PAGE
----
During his presentation, Samuel discussed how pH, hydrophobicity, and molecular weight aid in understanding NOM removal by coagulation and ion-exchange processes, particularly in water sources with high alkalinity and hydrophilic DOC content.

Edward John Wins the Prestigious Peter Watson Prize for Young Engineers

In picture: Edward John (University of Sheffield, winner), John Yates (judge and EIS chairman), Beth Eames (University of Oxford, Highly Commended Presentation)

Edward John from The University of Sheffield (UoS) won the Peter Watson Prize for young engineers for his presentation on “Proactive pipe management: Multiaxial fatigue of water pipe grey cast iron”. The event was hosted and organised by the Engineering Integrity Society (EIS). Speaking after receiving the award, Edward said, “The award has definitely given me a confidence boost for future presentations and it is nice to have my research recognised in this way.”

Read a short interview with Edward here.

Philippa Mohan Participates in the CIWEM Urban Drainage Group Conference

CDT WIRe’s Philippa Mohan presented on a risk based tool that accounts for uncertainty in water quality studies at the recently held CIWEM Urban Drainage Group event. She talked about how uncertainty in the data we use to monitor discharges of sewage into rivers can alter the understanding of if harm has occurred or not. 

CDT WIRe Researchers at the UKWIR 4th Annual Conference

CDT WIRe students Polly Grundy, Ali Leonard, Alethea Goddard, Ravina Bains, Killian Gleeson, Jade Rogers, Anne Kamau, Thomas Langshaw, Edward John, Dimitris Athanasopoulos-Tseles, Harry Nicklin and Anna Laino, along with other colleagues, attended the UKWIR 4th Annual Conference held in London recently. The aim of the conference was to bring people together to promote inspiration and innovation in the water sector.

The WIRe students contributed by presenting their work as posters and taking time in the breaks between sessions to discuss their research with fellow conference attendees from  across the water industry.

CDT WIRe@Newcastle Winter Symposium 2023

The CDT WIRe@Newcastle Winter Symposium was held in November 2023. The Symposium was an opportunity for our new students, Cohort V, to introduce themselves to their peers and the WIRe academic colleague network at Newcastle University to learn more about what previous STREAMers have gone on to achieve in their careers post study.  All the WIRe PhDs at Newcastle presented their research work to-date and future aspirations at the Symposium.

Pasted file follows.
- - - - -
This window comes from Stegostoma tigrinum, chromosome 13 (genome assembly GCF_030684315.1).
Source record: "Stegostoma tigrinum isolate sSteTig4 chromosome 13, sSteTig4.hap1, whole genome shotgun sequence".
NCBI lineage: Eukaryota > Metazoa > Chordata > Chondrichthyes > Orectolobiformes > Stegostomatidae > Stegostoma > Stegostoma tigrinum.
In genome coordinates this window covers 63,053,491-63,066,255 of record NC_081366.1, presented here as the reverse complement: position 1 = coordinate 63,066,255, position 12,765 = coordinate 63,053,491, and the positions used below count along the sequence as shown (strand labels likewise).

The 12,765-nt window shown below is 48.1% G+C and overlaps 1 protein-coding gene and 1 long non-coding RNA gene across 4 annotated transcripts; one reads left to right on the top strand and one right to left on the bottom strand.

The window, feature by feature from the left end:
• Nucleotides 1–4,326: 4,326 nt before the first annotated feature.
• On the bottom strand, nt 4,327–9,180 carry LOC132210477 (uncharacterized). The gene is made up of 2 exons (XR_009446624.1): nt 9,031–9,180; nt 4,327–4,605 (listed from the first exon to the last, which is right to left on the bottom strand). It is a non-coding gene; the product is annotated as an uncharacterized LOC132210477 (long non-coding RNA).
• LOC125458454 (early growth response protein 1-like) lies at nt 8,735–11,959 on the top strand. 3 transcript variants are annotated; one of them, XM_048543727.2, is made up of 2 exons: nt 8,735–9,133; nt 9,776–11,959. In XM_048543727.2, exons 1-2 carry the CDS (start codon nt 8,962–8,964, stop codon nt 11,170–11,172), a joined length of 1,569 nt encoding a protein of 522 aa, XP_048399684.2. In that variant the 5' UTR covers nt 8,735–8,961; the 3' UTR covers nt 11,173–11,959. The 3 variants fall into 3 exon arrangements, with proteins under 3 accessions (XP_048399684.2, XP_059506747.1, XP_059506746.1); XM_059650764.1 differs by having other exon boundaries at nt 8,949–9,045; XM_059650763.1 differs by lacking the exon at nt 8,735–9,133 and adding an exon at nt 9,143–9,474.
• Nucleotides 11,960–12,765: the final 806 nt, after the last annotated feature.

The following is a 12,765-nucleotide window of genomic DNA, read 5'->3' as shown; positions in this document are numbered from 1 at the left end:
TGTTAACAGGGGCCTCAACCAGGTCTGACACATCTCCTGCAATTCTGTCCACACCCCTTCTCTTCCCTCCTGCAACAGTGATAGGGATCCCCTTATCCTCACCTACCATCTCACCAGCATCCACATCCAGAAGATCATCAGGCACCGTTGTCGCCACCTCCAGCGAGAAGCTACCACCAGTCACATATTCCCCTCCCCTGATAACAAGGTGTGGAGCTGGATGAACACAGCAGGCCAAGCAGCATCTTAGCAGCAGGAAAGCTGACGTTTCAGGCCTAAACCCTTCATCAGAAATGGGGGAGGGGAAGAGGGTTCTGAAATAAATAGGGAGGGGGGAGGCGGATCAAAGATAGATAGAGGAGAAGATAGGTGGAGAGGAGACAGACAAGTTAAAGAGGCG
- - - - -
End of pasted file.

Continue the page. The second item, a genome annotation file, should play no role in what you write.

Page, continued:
CDT WIRe Students at Summer Challenge Week 2023

Organised by the University of Sheffield, the week challenged the students to think out of the box and participate in outreach activities that involved engaging school children in educational, yet interesting water related games. The aim of this year’s challenge was to enhance the social skills of the students, their ability to break down complex water engineering concepts and make them interesting and engaging to school children.

An important part of the week was the one-day conference. The day started with a presentation on research impact from Tony Conway, Visiting Professor at University of Sheffield followed by full presentations by cohort I researchers and alternated by three-minute poster pitches by cohort II students. 

Congratulations to Lucie Bertolaso for winning the Best WIRe poster and to Jade Rogers and Daniel Ruth for winning the Best Three Minute Poster pitch and the Best WIRe Presentation prizes respectively. Jennifer Hollands from cohort IV was presented with the Best Student in the Induction Semester prize at the end of the conference. Well done all!

For the outreach event with the school students, two groups of WIRe students went to The Diamond, that houses exceptional equipment, labs and study spaces while two groups were placed at The Integrated Civil and Infrastructure Research Centre (ICAIR), to interact with the children. The students at the Diamond engaged with thirty 9–10-year-olds from Porter Croft Academy and those at ICAIR engaged with twenty-three 13-14-year-olds from Yewlands Academy.